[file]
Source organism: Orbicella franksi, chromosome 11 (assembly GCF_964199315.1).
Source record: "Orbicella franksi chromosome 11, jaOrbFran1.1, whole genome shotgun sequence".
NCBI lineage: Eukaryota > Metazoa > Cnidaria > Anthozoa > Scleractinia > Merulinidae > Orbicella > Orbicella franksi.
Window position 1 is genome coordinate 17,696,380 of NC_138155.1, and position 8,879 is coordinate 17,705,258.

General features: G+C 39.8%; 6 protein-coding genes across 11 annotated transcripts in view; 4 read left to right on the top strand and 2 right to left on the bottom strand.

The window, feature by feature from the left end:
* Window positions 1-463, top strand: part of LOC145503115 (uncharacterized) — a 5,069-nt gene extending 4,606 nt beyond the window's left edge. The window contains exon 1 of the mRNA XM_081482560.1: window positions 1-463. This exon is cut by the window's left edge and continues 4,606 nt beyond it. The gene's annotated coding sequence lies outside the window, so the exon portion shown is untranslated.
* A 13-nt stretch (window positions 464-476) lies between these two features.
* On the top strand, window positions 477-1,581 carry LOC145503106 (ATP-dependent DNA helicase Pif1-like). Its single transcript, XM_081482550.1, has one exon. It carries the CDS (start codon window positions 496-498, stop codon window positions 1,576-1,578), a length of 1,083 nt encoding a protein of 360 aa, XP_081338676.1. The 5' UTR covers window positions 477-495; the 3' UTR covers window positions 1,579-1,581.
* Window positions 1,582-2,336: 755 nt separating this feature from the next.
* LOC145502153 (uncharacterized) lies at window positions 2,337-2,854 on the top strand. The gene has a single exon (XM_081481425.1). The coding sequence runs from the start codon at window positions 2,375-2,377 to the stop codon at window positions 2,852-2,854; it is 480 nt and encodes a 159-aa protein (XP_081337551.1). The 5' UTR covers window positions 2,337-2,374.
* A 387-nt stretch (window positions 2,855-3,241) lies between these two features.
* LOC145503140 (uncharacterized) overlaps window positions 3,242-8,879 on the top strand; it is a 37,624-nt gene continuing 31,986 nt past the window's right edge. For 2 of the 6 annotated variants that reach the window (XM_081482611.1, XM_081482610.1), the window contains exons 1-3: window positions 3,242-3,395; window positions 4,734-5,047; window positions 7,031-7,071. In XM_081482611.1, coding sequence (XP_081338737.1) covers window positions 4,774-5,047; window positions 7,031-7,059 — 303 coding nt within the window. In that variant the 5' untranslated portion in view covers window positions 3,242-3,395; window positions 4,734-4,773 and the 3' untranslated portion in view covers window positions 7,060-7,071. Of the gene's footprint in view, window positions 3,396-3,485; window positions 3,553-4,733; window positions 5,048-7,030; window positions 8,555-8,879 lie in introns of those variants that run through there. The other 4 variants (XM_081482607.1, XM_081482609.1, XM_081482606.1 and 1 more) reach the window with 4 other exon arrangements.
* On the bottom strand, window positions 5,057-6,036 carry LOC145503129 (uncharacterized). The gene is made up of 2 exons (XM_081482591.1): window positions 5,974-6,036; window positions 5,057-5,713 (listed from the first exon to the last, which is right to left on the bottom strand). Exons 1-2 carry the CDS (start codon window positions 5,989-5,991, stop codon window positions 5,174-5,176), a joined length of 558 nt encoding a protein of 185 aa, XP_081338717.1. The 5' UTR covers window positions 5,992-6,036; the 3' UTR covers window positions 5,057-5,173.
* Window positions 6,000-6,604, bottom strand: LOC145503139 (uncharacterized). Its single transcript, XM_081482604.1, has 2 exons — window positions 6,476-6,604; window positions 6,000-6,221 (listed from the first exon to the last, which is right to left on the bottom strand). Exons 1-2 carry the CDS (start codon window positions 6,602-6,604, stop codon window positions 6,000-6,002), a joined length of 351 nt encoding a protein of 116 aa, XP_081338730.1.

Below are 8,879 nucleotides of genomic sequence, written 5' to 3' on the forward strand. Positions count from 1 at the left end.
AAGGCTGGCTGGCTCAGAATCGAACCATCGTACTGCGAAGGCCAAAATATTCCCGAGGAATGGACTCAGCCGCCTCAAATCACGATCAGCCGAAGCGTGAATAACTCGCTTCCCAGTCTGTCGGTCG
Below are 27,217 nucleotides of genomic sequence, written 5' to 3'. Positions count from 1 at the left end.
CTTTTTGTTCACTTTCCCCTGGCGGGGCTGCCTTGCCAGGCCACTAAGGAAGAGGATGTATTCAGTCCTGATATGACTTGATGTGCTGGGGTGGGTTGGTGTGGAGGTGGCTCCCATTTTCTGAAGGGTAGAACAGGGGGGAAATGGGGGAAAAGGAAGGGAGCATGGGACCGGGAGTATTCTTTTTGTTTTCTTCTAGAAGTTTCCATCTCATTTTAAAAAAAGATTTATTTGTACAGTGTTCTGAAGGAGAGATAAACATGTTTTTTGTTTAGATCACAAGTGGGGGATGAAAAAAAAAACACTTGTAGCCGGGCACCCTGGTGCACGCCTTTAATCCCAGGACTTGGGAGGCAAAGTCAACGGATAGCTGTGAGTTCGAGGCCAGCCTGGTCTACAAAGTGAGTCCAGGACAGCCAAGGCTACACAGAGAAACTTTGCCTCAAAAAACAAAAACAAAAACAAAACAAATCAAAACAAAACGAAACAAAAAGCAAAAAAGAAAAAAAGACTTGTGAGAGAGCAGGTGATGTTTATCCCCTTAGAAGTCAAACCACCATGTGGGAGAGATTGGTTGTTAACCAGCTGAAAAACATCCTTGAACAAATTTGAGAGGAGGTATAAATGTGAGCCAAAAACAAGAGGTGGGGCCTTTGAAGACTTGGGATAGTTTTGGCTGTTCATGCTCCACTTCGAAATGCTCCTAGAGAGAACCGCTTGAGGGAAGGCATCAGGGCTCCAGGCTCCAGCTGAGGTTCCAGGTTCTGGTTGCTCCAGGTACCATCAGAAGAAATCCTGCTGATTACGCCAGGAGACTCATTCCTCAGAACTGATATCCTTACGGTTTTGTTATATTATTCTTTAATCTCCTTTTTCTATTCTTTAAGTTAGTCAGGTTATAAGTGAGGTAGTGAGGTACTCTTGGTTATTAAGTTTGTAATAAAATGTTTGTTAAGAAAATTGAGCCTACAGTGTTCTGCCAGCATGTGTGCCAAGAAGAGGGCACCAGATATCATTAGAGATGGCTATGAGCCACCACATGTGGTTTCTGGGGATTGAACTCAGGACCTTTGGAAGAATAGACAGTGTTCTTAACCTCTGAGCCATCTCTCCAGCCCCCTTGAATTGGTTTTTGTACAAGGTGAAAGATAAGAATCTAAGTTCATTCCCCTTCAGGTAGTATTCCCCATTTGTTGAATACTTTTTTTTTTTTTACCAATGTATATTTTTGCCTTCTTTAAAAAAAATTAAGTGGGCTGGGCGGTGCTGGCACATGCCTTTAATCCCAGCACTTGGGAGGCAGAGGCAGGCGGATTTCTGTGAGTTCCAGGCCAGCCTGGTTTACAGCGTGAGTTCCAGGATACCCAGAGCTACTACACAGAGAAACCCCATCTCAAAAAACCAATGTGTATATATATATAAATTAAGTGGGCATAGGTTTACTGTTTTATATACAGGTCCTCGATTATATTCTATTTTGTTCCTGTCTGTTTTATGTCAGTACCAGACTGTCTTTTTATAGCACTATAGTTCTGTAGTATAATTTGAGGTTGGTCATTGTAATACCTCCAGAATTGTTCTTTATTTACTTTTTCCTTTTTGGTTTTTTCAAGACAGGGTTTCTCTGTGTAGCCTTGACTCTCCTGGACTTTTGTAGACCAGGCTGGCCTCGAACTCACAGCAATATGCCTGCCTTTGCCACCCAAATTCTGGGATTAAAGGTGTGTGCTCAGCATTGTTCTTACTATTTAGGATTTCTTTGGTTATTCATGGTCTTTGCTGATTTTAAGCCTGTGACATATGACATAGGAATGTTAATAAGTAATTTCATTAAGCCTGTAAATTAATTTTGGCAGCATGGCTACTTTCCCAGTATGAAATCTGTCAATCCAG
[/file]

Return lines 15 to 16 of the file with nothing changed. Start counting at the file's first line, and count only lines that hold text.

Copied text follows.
* Window positions 6,000-6,604, bottom strand: LOC145503139 (uncharacterized). Its single transcript, XM_081482604.1, has 2 exons — window positions 6,476-6,604; window positions 6,000-6,221 (listed from the first exon to the last, which is right to left on the bottom strand). Exons 1-2 carry the CDS (start codon window positions 6,602-6,604, stop codon window positions 6,000-6,002), a joined length of 351 nt encoding a protein of 116 aa, XP_081338730.1.

Below are 8,879 nucleotides of genomic sequence, written 5' to 3' on the forward strand. Positions count from 1 at the left end.